The latest Core Personal Consumption Expenditures (PCE) data indicates a slowdown in inflation, easing concerns about wage-price spirals and hyperinflation. This is akin to the post-World War II era, which suggests that current inflation pressures might be temporary. In today’s FA Alpha Daily, we look at the current economic landscape through a historical precedent that warns of a potential downturn.
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Price jumps are finally beginning to slow down…
The latest data from Core Personal Consumption Expenditures (PCE) presents an optimistic picture, indicating a slowdown in inflation rates.
With Core PCE at 2.9% and total PCE at 2.6%, the intense inflationary period that dominated discussions throughout 2022 and into 2023 is showing signs of subsiding.
This development is particularly encouraging as it alleviates concerns ranging from wage-price spirals to hyperinflation, which many fear could destabilize the economy as we advance into 2024.
The reduction in inflation rates is reminiscent of the economic resurgence following World War II, suggesting a promising path toward economic stability.
Reflecting on the late 1940s, the post-World War II era offers valuable insights into our current economic landscape.
During the war, economies were predominantly focused on military production, leading to rationing and high savings due to the scarcity of consumer goods. This pent-up financial capacity exploded into consumer spending post-war, escalating demand beyond the supply and driving inflation.
By 1946 and 1947, inflation had soared to 20%, but this spike was short-lived. Effective monetary policies by the Federal Reserve managed to temper inflation, bringing it down to more manageable levels within two years, showcasing the power of monetary policy in economic regulation.
This rapid adjustment was a testament to the effectiveness of monetary policy in controlling inflation, even in the face of significant economic shifts.
History is known to repeat itself…
When we compare this historical scenario to the inflation trends from 2020 to the present, there are striking similarities.
The COVID-19 pandemic led to unprecedented global economic disruption, resulting in supply chain issues and a surge in demand as economies reopened.
Like the late 1940s, this combination drove inflation rates higher, peaking at around 10% in some regions, which—while not as extreme as the post-war period—represents a significant spike by modern standards.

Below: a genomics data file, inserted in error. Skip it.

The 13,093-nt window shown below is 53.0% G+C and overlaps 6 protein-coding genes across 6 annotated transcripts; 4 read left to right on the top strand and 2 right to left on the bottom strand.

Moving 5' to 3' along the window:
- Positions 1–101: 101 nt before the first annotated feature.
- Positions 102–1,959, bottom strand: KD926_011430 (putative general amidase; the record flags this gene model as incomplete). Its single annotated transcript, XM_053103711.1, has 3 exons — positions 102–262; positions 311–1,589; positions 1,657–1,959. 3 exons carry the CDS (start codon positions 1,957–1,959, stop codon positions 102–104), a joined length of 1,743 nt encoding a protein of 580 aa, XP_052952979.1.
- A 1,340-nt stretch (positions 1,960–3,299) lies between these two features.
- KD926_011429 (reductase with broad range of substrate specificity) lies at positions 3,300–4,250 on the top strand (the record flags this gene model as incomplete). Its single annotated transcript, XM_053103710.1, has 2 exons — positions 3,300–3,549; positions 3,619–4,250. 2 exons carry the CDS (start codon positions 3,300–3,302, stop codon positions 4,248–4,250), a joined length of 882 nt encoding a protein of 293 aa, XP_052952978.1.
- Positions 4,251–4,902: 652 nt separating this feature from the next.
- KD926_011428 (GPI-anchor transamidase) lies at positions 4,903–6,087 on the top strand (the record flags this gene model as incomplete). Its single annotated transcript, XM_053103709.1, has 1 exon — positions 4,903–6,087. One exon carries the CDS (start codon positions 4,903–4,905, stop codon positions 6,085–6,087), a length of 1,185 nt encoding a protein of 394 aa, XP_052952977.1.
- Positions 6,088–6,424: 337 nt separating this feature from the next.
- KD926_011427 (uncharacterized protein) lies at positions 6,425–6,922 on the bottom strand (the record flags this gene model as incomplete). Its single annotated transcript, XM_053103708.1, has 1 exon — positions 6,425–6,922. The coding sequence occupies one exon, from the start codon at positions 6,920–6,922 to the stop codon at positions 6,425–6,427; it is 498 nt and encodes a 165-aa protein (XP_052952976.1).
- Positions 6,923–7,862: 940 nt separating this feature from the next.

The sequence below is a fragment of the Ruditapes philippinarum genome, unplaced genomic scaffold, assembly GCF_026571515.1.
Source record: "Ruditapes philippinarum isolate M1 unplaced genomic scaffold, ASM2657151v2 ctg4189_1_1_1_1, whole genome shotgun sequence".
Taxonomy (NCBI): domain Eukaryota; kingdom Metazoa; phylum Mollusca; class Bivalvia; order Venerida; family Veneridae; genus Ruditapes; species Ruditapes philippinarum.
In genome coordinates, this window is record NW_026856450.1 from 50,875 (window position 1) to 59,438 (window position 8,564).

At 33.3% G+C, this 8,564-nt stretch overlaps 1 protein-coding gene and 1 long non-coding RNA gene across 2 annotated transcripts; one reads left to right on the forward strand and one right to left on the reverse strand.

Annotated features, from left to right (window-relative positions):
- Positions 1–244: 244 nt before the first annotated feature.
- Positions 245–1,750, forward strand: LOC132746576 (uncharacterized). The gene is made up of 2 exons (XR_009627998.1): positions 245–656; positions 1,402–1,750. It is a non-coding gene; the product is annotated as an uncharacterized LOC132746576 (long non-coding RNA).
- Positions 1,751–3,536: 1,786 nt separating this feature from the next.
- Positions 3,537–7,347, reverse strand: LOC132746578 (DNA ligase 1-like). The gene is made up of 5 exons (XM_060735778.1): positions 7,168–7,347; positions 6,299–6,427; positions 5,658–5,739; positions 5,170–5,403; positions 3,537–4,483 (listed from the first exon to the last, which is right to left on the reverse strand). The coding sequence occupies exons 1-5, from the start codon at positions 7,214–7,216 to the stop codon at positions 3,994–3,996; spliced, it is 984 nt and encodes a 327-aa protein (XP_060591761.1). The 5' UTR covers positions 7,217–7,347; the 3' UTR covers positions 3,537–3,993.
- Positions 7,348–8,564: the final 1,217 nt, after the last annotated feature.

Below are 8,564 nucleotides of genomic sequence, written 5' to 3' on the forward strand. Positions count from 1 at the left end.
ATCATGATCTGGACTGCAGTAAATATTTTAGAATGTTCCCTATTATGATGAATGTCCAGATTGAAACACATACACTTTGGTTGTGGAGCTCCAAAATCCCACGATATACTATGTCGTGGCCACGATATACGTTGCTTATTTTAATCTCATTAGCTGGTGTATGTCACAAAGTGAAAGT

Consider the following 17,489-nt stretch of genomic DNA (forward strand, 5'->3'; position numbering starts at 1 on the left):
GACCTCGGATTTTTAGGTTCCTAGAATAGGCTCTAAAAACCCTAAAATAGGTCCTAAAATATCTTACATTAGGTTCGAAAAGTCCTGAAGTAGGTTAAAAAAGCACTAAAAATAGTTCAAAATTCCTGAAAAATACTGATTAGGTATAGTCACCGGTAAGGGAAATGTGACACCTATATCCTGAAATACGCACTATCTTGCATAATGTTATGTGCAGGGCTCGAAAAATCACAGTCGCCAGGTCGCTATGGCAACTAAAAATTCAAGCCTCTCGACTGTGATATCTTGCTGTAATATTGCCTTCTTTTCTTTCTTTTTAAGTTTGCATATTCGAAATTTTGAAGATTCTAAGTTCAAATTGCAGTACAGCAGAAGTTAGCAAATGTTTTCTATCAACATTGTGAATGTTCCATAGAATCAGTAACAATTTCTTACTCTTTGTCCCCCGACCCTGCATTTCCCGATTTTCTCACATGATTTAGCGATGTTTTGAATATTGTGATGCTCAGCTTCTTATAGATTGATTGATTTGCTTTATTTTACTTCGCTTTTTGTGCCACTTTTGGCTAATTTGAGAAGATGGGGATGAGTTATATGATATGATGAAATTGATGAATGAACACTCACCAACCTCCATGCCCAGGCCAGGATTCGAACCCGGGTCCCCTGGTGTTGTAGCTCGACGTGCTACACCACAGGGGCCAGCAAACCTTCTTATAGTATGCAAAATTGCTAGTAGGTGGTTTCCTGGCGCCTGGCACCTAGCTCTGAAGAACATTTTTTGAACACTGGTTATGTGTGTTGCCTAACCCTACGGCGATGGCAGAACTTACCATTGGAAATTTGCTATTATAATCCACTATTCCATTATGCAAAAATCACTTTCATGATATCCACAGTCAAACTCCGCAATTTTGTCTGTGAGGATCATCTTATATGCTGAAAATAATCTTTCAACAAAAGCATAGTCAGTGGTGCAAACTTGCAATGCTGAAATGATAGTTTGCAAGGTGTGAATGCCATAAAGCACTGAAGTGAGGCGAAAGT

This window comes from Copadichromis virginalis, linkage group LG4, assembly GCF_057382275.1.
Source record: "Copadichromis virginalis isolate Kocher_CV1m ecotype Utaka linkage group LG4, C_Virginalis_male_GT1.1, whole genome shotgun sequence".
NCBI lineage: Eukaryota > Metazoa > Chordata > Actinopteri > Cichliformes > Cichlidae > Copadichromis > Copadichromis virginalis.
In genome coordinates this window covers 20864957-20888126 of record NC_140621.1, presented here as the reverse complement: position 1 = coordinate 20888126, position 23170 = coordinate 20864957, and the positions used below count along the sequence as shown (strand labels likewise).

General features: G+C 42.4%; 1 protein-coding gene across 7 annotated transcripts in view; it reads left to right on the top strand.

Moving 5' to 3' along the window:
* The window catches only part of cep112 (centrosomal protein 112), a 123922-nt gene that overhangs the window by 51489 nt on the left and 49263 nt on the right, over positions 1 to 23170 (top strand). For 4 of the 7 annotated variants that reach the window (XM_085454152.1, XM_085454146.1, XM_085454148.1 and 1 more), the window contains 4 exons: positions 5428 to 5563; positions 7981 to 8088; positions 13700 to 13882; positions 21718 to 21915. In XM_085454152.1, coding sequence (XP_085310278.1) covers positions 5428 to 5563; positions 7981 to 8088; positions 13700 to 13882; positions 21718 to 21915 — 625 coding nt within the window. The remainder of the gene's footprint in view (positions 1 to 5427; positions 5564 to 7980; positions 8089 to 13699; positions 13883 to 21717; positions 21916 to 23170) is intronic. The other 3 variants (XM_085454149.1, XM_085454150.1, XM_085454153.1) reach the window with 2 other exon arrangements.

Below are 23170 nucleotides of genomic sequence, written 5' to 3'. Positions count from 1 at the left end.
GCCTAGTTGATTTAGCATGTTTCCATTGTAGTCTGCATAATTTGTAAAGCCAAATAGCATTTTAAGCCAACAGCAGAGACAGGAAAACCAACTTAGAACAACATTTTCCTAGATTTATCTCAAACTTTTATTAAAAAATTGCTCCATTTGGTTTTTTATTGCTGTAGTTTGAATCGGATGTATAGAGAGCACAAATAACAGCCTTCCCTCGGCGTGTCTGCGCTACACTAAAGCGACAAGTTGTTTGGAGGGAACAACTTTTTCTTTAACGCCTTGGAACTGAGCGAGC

If we take a moment to compare a chart of inflation from the late 1940s to the period from 2020 to the present, we’ll notice a striking resemblance in the trends.
Despite a difference in the peak inflation rates—8% recently compared to 18% in the post-war era—the patterns are notably similar.
Following the initial surge in the 1940s, inflation rates began to fall, even flirting with deflation.
The key driver behind both of these inflationary periods was a mismatch between supply and demand. In the late 1940s, the economy adjusted as supply chains caught up and consumer spending stabilized.
We are beginning to see similar adjustments today, with supply chain issues gradually resolving and demand normalizing.
This adjustment gives us a reason to be optimistic that the current inflationary pressures may be temporary and that inflation rates will begin to fall back to target levels.
However, it’s also crucial to note that the resolution of post-war inflation coincided with a minor recession in 1949.
This historical precedent serves as a reminder that the process of economic adjustment can lead to periods of contraction.
The minor recession of 1949 was a brief and relatively mild contraction, but as we navigate the post-pandemic economic landscape, it’s essential to not turn a blind eye to signs of a potential downturn.
Joel Litman & Rob Spivey
Chief Investment Strategist &
Director of Research
at Valens Research
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